CNN’s Presidential Debate Rules Irk Other TV Networks

(Bloomberg) -- CNN, which is hosting the first presidential debate on Thursday, has put in place rules that other news outlets say are unusual and restrictive.

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The division of Warner Bros. Discovery Inc. is providing a live feed of the debate between Joe Biden and Donald Trump to other networks, and those outlets must run it in full screen, with the CNN logo visible, according to terms the network distributed. Other channels aren’t allowed to cut away from the debate, or air analysis during commercial breaks.

The rival networks must refer to the event as the “CNN Presidential Debate.” All promotions, advertisements and TV listings must refer to it as the “CNN Presidential Debate Simulcast.”

A spokesperson for CNN declined to comment.

This debate is different in that it’s being held by CNN and not through the Commission on Presidential Debates, a nonprofit that normally sponsors them and has its own rules.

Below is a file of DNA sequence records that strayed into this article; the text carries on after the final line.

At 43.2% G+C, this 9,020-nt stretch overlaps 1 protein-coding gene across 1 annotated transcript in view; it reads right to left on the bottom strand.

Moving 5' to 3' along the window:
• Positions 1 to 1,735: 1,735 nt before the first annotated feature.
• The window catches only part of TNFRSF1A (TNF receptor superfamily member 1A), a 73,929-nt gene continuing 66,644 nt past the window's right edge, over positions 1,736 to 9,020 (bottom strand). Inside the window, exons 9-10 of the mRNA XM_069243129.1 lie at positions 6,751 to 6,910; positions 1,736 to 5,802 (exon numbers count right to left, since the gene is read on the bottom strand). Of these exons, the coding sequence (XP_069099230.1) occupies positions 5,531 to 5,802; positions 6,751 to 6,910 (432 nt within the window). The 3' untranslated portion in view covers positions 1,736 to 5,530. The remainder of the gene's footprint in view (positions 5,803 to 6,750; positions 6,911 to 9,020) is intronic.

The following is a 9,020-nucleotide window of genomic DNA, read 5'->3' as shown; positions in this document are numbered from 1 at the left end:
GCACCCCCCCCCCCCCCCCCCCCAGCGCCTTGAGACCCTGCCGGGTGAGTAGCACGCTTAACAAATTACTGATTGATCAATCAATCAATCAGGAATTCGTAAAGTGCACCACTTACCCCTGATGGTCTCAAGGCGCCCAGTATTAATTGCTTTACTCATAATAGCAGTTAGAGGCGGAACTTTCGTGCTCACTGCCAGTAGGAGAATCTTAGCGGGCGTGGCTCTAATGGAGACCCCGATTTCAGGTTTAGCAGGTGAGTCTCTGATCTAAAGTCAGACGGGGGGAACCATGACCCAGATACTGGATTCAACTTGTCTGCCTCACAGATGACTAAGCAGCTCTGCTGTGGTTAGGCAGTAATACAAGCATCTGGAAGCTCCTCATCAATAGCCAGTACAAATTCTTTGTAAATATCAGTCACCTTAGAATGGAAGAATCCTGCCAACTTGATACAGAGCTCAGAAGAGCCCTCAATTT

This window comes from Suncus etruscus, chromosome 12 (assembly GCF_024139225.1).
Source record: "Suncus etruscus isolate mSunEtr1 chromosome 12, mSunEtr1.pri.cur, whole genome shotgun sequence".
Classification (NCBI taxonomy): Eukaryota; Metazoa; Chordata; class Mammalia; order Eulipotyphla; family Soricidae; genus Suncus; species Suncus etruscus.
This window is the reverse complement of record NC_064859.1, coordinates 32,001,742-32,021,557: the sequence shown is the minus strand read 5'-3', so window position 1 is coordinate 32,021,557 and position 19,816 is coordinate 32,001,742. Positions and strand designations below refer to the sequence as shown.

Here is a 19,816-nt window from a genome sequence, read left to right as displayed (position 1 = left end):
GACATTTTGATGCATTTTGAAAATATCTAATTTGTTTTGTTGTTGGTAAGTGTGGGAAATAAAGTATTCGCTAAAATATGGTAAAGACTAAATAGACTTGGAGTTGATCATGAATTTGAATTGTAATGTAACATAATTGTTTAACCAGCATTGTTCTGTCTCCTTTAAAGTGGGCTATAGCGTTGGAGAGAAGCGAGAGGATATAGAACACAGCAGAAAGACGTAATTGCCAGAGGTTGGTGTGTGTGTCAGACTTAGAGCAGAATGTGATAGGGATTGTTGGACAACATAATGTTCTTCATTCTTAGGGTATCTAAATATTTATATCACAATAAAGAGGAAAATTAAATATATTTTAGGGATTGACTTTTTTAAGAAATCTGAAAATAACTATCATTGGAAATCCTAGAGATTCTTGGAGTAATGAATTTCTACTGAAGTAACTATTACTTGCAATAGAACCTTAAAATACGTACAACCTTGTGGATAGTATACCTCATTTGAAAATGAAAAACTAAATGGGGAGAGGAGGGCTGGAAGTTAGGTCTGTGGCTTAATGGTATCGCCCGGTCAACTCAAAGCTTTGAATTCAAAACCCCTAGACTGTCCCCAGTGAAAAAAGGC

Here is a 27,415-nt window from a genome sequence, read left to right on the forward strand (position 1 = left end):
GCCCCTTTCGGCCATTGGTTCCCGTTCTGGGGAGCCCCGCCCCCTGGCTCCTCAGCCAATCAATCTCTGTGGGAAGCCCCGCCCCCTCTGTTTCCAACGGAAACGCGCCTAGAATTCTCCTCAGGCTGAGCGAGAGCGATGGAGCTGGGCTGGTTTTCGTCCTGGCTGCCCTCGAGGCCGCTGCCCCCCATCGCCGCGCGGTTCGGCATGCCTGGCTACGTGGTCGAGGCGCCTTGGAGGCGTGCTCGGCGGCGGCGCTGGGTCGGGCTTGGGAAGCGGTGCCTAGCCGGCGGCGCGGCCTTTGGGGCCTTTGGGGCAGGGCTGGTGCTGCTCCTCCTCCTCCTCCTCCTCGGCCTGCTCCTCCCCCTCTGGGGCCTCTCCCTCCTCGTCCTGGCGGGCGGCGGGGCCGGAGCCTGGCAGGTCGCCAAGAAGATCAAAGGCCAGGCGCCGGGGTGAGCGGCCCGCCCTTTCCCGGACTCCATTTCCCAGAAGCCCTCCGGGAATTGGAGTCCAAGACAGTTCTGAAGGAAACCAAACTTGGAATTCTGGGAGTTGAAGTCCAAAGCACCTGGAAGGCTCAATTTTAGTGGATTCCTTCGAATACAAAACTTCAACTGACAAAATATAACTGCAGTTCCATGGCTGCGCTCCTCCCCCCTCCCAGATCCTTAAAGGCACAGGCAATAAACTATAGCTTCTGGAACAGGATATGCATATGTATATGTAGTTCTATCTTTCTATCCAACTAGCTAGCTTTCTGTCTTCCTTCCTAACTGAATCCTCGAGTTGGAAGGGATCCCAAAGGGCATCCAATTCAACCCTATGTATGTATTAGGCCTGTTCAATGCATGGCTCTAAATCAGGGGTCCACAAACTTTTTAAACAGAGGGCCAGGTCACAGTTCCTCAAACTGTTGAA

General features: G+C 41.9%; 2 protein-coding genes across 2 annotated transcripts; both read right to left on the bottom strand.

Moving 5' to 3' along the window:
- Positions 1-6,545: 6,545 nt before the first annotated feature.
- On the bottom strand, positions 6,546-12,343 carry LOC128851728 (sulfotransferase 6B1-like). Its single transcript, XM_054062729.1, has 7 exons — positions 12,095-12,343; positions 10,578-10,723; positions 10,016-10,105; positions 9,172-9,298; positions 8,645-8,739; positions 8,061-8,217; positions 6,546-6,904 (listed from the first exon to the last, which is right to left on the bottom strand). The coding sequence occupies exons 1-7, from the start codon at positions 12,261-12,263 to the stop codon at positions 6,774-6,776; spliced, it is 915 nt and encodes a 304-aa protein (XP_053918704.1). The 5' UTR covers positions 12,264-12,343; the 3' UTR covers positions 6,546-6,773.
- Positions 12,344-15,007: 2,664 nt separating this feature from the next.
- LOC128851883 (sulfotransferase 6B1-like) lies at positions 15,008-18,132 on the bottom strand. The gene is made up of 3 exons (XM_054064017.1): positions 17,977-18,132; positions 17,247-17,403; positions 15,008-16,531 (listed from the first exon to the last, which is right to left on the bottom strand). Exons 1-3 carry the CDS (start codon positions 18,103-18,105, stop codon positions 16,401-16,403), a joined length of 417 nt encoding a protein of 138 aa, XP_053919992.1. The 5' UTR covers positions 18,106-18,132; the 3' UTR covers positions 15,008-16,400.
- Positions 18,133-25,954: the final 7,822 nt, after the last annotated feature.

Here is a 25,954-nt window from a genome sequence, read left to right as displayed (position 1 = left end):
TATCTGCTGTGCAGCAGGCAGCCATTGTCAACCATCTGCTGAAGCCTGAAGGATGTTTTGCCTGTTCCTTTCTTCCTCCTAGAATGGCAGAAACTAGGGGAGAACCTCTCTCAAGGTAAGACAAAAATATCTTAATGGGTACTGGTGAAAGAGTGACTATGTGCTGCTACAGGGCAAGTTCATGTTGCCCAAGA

The White House Correspondents’ Association wrote to CNN on Tuesday requesting that the network allow their representatives to sit in the studio during the debate, a request the network denied, according to a person familiar with the letter and response. CNN cited security and space concerns.

The network is allowing a limited number of still photographers in the debate room. Some 800 others will be watching a feed in a building across the street from the main studio.

The concern among the other networks is that something could happen in the debate room that only CNN journalists would witness. Unlike past contests, this debate doesn’t have a live audience and microphones of the other candidate will be muted when one is speaking. That could mean rival journalists miss gestures and asides during CNN’s coverage, or something more serious like a medical emergency involving one of the candidates.

CNN, which is hosting the debate in Atlanta, could use a boost. Its primetime audience is down about 1.8% to an average of 596,000 viewers a night this season, trailing cable-news rivals Fox News and MSNBC.

--With assistance from Hani Shawwa.

(Updates with ratings in the last paragraph.)

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